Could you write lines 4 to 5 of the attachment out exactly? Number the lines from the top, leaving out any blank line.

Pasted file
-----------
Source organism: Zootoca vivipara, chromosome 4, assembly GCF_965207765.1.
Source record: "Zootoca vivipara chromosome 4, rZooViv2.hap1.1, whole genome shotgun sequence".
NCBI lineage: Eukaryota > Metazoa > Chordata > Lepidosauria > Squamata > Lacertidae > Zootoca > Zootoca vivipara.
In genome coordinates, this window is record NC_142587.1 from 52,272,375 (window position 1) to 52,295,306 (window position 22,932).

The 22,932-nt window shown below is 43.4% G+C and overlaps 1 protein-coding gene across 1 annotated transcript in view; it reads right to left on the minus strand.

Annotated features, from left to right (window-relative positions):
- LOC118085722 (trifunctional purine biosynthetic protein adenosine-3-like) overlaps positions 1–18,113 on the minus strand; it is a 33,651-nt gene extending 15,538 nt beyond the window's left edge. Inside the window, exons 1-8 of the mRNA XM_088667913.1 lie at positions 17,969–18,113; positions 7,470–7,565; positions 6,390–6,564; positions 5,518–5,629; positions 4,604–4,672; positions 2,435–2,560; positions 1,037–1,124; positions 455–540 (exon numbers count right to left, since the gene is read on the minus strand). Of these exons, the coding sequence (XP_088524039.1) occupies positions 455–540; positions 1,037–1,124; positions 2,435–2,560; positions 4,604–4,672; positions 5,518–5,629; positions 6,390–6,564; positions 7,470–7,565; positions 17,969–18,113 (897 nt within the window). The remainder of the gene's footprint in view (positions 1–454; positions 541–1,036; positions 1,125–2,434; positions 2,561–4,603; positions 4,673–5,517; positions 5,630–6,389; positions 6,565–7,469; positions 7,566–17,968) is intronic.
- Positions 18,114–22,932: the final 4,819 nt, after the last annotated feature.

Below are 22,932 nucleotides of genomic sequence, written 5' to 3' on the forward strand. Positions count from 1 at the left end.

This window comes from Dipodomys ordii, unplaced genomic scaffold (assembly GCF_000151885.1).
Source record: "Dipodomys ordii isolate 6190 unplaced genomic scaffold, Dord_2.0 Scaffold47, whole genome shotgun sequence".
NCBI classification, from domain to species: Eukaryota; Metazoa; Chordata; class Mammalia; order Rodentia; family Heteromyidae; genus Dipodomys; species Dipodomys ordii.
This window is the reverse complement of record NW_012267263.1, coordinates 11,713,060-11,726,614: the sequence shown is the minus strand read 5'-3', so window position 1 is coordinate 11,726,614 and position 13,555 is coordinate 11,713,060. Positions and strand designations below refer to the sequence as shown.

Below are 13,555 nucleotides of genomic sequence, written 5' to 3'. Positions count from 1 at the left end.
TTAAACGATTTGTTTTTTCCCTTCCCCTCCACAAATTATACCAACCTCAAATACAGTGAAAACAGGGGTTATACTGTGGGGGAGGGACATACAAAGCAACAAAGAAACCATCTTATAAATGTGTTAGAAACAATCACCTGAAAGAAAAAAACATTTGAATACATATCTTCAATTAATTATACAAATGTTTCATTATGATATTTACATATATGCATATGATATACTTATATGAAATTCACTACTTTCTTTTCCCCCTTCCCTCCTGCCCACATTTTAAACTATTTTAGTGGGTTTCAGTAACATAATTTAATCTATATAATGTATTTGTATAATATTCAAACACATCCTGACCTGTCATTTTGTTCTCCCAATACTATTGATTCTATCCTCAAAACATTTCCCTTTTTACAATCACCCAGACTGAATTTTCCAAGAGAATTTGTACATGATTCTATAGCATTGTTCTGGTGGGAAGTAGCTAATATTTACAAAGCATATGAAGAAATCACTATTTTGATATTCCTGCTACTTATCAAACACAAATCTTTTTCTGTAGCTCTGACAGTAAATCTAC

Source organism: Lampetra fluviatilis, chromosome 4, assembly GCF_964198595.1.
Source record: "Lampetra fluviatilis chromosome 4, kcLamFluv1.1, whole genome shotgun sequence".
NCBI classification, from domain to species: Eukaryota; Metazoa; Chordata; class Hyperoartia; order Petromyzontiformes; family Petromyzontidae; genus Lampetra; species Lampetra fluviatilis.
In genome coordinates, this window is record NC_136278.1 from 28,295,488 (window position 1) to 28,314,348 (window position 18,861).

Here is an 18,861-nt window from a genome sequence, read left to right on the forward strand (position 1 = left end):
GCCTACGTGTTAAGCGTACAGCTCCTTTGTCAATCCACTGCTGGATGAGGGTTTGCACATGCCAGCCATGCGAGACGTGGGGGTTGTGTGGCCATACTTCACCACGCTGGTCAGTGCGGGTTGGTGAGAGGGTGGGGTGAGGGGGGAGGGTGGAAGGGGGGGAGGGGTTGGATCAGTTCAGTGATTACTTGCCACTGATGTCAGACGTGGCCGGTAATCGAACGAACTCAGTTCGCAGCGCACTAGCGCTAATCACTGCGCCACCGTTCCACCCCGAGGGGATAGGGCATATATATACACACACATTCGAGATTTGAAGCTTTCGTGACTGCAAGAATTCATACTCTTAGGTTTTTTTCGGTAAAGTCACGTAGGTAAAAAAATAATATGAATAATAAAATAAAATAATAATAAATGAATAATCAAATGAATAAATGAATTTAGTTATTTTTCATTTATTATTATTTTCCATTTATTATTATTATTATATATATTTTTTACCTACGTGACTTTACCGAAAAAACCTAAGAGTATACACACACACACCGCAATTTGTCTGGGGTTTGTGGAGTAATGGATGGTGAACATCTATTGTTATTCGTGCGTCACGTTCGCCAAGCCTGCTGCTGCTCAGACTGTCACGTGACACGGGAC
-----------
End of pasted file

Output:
In genome coordinates, this window is record NC_142587.1 from 52,272,375 (window position 1) to 52,295,306 (window position 22,932).

The 22,932-nt window shown below is 43.4% G+C and overlaps 1 protein-coding gene across 1 annotated transcript in view; it reads right to left on the minus strand.